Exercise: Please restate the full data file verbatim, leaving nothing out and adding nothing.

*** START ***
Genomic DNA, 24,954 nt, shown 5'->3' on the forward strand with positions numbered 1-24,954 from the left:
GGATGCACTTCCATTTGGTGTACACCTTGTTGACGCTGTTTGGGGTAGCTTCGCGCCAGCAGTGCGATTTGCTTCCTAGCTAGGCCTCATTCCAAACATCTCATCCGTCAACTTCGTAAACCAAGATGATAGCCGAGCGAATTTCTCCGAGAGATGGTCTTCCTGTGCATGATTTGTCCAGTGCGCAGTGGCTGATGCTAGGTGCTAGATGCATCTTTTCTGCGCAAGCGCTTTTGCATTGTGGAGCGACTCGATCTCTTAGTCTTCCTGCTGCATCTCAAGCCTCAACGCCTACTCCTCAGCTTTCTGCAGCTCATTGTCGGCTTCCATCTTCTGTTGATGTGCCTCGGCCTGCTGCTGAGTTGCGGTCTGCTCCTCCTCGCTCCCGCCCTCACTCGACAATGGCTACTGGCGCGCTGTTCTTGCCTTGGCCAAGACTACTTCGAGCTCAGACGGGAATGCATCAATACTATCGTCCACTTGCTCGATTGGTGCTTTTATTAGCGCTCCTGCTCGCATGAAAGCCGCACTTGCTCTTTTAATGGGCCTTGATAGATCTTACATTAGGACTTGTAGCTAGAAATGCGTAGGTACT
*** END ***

Genomic DNA, 24,954 nt, shown 5'->3' on the forward strand with positions numbered 1-24,954 from the left:
GGATGCACTTCCATTTGGTGTACACCTTGTTGACGCTGTTTGGGGTAGCTTCGCGCCAGCAGTGCGATTTGCTTCCTAGCTAGGCCTCATTCCAAACATCTCATCCGTCAACTTCGTAAACCAAGATGATAGCCGAGCGAATTTCTCCGAGAGATGGTCTTCCTGTGCATGATTTGTCCAGTGCGCAGTGGCTGATGCTAGGTGCTAGATGCATCTTTTCTGCGCAAGCGCTTTTGCATTGTGGAGCGACTCGATCTCTTAGTCTTCCTGCTGCATCTCAAGCCTCAACGCCTACTCCTCAGCTTTCTGCAGCTCATTGTCGGCTTCCATCTTCTGTTGATGTGCCTCGGCCTGCTGCTGAGTTGCGGTCTGCTCCTCCTCGCTCCCGCCCTCACTCGACAATGGCTACTGGCGCGCTGTTCTTGCCTTGGCCAAGACTACTTCGAGCTCAGACGGGAATGCATCAATACTATCGTCCACTTGCTCGATTGGTGCTTTTATTAGCGCTCCTGCTCGCATGAAAGCCGCACTTGCTCTTTTAATGGGCCTTGATAGATCTTACATTAGGACTTGTAGCTAGAAATGCGTAGGTACT